Theme : Economy – More Is Less

We remember Renault’s 5GTL, an interesting take on an economy car.

Renault 5 GTL
The 1973 oil crisis hit the motor industry hard. Fuel consumption had always been a selling point, but now it became a crucial one, especially in France where petrol was highly taxed. The traditional French economy car had the smallest engine possible, The 2CV started with 425cc, working up to 602cc. Renault’s answer to the 2CV was the 4, which carried over the small capacity, four cylinder Ventoux engine from the rear engined 4CV. When the first ‘supermini’, the Renault 5, was introduced, beneath the skin it was much the same as the 4, with the base engine having just 782cc.

All these cars were relatively economical since, with small bores everywhere, there is only so much fuel you can push through a system, but when the engines were stretched at higher speeds, consumption could drop significantly. So was Renault’s 1976 response to the need to produce a more economical 5 to downsize the engine? No, instead it took the apparently contrary step of fitting a significantly bigger engine. By the standards of the time, the 1289 cc engine of the Renault 5 GTL was certainly large for such a car, even the Mini-Cooper made do with 1275cc, but it only produced 42 bhp against the Mini’s 76 bhp or, by closer comparison, the 54 bhp of the otherwise identical unit fitted into the Renault 12..

I ran a GTL for 3 years. It was reasonably equipped for the times, though by no means lavish, and it introduced another first to complement its revolutionary plastic bumpers, polyester side protection panels. Disregarding the wheelarch rusting, the inconvenient mounting of the engine with its timing chains against the bulkhead and its frail nylon upholstery, it was a fine car. It was hard used, taking me across Europe to Budapest one snowy January and carting around building materials. What it didn’t do was impress me with its fuel consumption.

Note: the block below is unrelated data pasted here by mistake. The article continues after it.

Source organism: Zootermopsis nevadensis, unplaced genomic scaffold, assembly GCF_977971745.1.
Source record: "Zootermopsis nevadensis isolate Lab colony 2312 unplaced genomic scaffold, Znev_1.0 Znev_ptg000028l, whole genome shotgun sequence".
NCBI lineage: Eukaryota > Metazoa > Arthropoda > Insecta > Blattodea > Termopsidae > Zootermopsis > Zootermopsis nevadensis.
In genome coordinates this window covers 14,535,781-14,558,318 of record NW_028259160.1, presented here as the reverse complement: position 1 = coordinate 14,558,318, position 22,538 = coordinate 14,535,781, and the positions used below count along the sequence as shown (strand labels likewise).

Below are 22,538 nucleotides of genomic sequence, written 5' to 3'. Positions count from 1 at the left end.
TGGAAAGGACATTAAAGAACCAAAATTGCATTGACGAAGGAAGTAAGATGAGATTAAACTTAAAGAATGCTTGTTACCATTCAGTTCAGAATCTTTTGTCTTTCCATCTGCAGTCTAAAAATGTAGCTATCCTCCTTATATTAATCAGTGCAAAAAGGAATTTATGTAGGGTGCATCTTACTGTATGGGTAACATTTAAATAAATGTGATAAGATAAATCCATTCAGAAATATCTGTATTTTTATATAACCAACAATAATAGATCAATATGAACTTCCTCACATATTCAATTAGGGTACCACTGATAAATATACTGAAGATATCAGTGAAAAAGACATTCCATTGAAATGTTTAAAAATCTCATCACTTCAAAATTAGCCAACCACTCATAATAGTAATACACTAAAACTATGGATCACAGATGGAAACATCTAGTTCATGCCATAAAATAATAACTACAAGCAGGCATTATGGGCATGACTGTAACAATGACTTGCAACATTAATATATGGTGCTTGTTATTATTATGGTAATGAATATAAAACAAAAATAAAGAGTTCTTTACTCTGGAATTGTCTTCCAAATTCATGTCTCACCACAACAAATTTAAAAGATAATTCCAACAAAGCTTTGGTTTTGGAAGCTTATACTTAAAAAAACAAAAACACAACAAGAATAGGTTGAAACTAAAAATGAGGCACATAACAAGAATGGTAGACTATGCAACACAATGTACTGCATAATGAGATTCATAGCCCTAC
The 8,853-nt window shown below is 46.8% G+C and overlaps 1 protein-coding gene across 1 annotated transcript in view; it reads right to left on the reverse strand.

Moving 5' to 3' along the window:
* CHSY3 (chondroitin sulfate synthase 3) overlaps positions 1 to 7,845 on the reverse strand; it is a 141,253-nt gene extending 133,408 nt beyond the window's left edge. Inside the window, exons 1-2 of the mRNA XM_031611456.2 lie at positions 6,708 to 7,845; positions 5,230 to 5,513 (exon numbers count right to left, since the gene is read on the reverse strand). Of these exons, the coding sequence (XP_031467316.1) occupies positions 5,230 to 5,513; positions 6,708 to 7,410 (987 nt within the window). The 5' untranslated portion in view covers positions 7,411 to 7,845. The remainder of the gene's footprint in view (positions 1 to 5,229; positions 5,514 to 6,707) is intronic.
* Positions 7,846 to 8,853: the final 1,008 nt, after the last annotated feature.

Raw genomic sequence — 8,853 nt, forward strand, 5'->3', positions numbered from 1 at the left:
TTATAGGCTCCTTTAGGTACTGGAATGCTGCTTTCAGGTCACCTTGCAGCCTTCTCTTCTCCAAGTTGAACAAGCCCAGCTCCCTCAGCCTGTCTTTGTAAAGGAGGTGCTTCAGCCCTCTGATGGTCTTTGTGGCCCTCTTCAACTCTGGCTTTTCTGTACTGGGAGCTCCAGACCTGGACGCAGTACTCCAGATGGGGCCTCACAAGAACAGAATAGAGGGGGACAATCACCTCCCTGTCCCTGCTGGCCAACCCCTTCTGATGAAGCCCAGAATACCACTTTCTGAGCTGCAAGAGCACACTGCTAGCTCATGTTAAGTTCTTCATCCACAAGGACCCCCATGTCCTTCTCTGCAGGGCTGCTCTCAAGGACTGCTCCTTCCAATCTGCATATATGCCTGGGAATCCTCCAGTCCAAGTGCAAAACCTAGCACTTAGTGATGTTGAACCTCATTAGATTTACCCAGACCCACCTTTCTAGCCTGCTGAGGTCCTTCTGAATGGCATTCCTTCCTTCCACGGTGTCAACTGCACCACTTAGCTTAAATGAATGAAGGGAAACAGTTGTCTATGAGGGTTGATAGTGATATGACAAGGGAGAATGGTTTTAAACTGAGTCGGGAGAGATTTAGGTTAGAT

Back then, cars were more likely to be honed primarily for their home markets. The 5GTL was probably optimised to give the best rating it could under France’s complex fiscal horsepower calculations, and it was aimed for leisurely cruising down French N roads at the then relatively recently introduced 90 kph maximum. In this it excelled, if driven by someone who wanted to save their money, yet not sacrifice their comfort since the fine ride made the GTL a perfectly civilised car. With small valves and carburetor jets, the engine was no racer but it was unstressed, sounding far more grown-up than its smaller 4 cylinder cousins, yet alone Citroen’s characterful, yet noisy, twin. In fact, a Citroen twin had been my own previous car, so I’d become adept at making the best of a low powered engine.

But, of course, my approach of ‘making the best’ was not how it was meant to be driven, What I probably wanted was its pricier, 1.4 litre, 92 bhp Alpine (Gordini) sibling, and in its absence I approached my Renault as I would that early hot hatch. I pushed it relentlessly when accelerating and, despite far better drivers than I, such as the rally driver Roger Clark, pointing out that brakes (and going sideways in his case) were a better way of slowing than going through the gears, in that brake pads were cheaper and easier to replace than gearboxes, I’ve never got out of the habit of slowing through the gears. I suspect this was not how the GTL was optimised so, although by no means disastrous, my petrol bills were not as low as I thought they’d be.


More on the Renault 5 here and here.

11 thoughts on “Theme : Economy – More Is Less”

  1. Nice memories of a car I remember quite fondly from my childhood.

    Your piece shows once more that a great part of fuel economy is depending on the driver who has to make appropriate use of the saving concepts the car makers are offering. I think what you experienced with the R5 is in a way similar to what we have today with downsized turbo engines. While they might perform excellently in a standardised cycle and at relatively low speeds, they might become quite thirsty if pushed over alpine passes or German Autobahns.